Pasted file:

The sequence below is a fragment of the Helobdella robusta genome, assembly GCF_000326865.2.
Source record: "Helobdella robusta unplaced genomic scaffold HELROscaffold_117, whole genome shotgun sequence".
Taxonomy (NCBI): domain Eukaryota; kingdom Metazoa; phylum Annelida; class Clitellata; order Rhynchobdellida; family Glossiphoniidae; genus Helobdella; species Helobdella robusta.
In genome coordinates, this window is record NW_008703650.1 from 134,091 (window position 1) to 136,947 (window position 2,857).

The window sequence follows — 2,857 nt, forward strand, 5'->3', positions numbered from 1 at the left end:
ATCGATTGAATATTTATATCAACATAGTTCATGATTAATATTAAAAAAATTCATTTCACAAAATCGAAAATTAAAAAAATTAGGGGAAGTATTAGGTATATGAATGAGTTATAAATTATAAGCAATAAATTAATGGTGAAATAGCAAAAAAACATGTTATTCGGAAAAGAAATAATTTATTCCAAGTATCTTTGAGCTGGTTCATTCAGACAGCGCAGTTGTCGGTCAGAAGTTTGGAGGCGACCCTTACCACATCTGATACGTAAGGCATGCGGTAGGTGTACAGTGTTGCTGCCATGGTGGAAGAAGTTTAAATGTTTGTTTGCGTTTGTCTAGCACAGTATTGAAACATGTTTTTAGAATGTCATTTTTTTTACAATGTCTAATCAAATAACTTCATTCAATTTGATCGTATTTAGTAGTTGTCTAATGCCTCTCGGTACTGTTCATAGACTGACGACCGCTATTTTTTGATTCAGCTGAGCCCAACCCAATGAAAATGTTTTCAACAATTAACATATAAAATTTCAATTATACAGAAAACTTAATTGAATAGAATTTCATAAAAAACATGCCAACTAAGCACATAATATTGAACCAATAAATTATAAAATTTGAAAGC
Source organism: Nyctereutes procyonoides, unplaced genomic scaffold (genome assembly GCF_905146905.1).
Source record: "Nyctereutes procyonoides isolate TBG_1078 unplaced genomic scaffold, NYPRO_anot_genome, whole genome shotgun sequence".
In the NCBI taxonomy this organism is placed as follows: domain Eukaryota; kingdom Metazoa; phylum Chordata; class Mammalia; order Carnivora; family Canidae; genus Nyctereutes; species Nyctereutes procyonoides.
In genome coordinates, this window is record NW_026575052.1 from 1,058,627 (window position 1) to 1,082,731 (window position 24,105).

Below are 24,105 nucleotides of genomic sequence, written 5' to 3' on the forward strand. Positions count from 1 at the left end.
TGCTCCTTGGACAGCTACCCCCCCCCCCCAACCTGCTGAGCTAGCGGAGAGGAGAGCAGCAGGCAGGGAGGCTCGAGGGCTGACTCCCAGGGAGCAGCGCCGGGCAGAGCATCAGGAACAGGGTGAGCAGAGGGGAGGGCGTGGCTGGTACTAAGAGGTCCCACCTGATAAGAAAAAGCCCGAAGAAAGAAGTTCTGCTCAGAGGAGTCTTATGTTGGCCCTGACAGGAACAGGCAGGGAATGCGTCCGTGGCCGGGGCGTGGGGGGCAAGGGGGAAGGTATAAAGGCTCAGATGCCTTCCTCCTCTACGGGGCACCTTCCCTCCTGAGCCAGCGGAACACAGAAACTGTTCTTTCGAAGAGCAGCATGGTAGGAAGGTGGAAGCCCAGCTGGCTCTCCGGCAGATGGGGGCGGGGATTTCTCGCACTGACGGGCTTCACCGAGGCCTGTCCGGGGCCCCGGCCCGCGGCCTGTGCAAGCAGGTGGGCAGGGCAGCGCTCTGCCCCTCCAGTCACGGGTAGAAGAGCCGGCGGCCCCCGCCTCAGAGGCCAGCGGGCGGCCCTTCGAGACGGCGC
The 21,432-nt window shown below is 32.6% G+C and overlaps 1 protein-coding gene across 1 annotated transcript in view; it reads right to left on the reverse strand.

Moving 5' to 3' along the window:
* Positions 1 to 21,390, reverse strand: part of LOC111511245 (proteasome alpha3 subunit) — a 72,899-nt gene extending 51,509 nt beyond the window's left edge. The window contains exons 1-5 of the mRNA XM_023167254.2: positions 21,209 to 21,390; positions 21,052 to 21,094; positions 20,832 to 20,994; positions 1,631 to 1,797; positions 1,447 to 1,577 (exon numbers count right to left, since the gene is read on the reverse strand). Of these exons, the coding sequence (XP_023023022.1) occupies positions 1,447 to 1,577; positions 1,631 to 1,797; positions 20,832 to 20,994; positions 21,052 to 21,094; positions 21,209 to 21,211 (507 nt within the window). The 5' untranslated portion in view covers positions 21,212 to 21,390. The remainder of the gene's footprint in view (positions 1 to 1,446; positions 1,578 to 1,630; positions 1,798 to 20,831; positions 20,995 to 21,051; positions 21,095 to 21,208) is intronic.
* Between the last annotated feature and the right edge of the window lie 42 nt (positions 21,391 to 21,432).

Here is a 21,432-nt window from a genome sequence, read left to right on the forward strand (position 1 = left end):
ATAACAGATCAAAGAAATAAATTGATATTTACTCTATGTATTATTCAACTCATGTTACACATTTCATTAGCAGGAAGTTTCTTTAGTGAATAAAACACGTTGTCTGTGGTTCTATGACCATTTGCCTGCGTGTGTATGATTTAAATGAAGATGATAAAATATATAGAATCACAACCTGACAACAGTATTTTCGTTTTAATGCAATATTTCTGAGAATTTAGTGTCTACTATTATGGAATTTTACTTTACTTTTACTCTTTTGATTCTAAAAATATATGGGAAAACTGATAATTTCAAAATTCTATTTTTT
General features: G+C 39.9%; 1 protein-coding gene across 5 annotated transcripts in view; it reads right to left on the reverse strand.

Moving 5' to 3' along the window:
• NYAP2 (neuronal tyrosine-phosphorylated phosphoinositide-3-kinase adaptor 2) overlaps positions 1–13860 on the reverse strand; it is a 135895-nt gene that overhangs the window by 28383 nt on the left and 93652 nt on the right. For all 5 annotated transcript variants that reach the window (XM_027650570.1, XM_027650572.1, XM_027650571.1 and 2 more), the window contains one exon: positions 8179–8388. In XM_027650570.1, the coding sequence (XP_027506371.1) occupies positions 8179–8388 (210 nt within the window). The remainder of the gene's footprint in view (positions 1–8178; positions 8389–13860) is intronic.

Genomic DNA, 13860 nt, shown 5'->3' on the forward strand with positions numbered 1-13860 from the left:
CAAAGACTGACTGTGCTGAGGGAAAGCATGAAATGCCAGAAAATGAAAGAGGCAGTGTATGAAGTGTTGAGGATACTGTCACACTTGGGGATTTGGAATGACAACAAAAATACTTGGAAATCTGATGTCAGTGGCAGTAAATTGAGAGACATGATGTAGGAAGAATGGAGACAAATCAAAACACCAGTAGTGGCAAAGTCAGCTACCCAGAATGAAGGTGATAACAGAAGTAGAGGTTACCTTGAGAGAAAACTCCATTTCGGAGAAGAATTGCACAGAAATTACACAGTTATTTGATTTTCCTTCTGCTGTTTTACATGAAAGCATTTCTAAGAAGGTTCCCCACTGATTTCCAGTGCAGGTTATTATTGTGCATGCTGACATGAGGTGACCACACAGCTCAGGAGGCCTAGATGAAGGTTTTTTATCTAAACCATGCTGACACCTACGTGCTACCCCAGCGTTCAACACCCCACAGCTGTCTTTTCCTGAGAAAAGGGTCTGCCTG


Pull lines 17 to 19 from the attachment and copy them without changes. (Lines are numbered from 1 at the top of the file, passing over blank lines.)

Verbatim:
Here is a 21,432-nt window from a genome sequence, read left to right on the forward strand (position 1 = left end):
ATAACAGATCAAAGAAATAAATTGATATTTACTCTATGTATTATTCAACTCATGTTACACATTTCATTAGCAGGAAGTTTCTTTAGTGAATAAAACACGTTGTCTGTGGTTCTATGACCATTTGCCTGCGTGTGTATGATTTAAATGAAGATGATAAAATATATAGAATCACAACCTGACAACAGTATTTTCGTTTTAATGCAATATTTCTGAGAATTTAGTGTCTACTATTATGGAATTTTACTTTACTTTTACTCTTTTGATTCTAAAAATATATGGGAAAACTGATAATTTCAAAATTCTATTTTTT
General features: G+C 39.9%; 1 protein-coding gene across 5 annotated transcripts in view; it reads right to left on the reverse strand.